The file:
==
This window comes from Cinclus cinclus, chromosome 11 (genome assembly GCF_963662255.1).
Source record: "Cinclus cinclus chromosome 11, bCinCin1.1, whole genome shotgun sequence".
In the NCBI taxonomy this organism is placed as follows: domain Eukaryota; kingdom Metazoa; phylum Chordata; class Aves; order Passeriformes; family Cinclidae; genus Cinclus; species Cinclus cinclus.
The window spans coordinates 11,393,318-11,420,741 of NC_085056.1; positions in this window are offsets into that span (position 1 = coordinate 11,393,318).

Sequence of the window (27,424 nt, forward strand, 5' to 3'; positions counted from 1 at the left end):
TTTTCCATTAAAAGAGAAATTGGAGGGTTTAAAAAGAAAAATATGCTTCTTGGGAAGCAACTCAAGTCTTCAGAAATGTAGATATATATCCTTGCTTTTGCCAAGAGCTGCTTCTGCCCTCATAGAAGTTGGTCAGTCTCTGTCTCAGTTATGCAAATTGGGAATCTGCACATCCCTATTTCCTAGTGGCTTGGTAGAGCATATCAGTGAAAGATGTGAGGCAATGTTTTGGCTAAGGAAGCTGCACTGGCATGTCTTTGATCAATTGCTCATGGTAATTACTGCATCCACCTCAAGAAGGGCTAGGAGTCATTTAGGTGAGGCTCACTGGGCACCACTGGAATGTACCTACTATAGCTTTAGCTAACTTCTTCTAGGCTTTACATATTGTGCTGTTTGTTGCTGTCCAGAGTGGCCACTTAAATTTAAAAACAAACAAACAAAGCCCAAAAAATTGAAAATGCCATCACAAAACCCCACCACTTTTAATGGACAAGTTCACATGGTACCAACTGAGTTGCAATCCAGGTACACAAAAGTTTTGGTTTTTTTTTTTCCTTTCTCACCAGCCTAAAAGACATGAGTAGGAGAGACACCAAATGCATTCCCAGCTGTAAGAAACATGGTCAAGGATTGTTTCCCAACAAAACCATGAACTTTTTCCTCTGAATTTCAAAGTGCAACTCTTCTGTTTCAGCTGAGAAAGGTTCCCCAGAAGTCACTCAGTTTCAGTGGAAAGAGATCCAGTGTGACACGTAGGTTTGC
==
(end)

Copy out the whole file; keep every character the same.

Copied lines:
This window comes from Cinclus cinclus, chromosome 11 (genome assembly GCF_963662255.1).
Source record: "Cinclus cinclus chromosome 11, bCinCin1.1, whole genome shotgun sequence".
In the NCBI taxonomy this organism is placed as follows: domain Eukaryota; kingdom Metazoa; phylum Chordata; class Aves; order Passeriformes; family Cinclidae; genus Cinclus; species Cinclus cinclus.
The window spans coordinates 11,393,318-11,420,741 of NC_085056.1; positions in this window are offsets into that span (position 1 = coordinate 11,393,318).

Sequence of the window (27,424 nt, forward strand, 5' to 3'; positions counted from 1 at the left end):
TTTTCCATTAAAAGAGAAATTGGAGGGTTTAAAAAGAAAAATATGCTTCTTGGGAAGCAACTCAAGTCTTCAGAAATGTAGATATATATCCTTGCTTTTGCCAAGAGCTGCTTCTGCCCTCATAGAAGTTGGTCAGTCTCTGTCTCAGTTATGCAAATTGGGAATCTGCACATCCCTATTTCCTAGTGGCTTGGTAGAGCATATCAGTGAAAGATGTGAGGCAATGTTTTGGCTAAGGAAGCTGCACTGGCATGTCTTTGATCAATTGCTCATGGTAATTACTGCATCCACCTCAAGAAGGGCTAGGAGTCATTTAGGTGAGGCTCACTGGGCACCACTGGAATGTACCTACTATAGCTTTAGCTAACTTCTTCTAGGCTTTACATATTGTGCTGTTTGTTGCTGTCCAGAGTGGCCACTTAAATTTAAAAACAAACAAACAAAGCCCAAAAAATTGAAAATGCCATCACAAAACCCCACCACTTTTAATGGACAAGTTCACATGGTACCAACTGAGTTGCAATCCAGGTACACAAAAGTTTTGGTTTTTTTTTTTCCTTTCTCACCAGCCTAAAAGACATGAGTAGGAGAGACACCAAATGCATTCCCAGCTGTAAGAAACATGGTCAAGGATTGTTTCCCAACAAAACCATGAACTTTTTCCTCTGAATTTCAAAGTGCAACTCTTCTGTTTCAGCTGAGAAAGGTTCCCCAGAAGTCACTCAGTTTCAGTGGAAAGAGATCCAGTGTGACACGTAGGTTTGC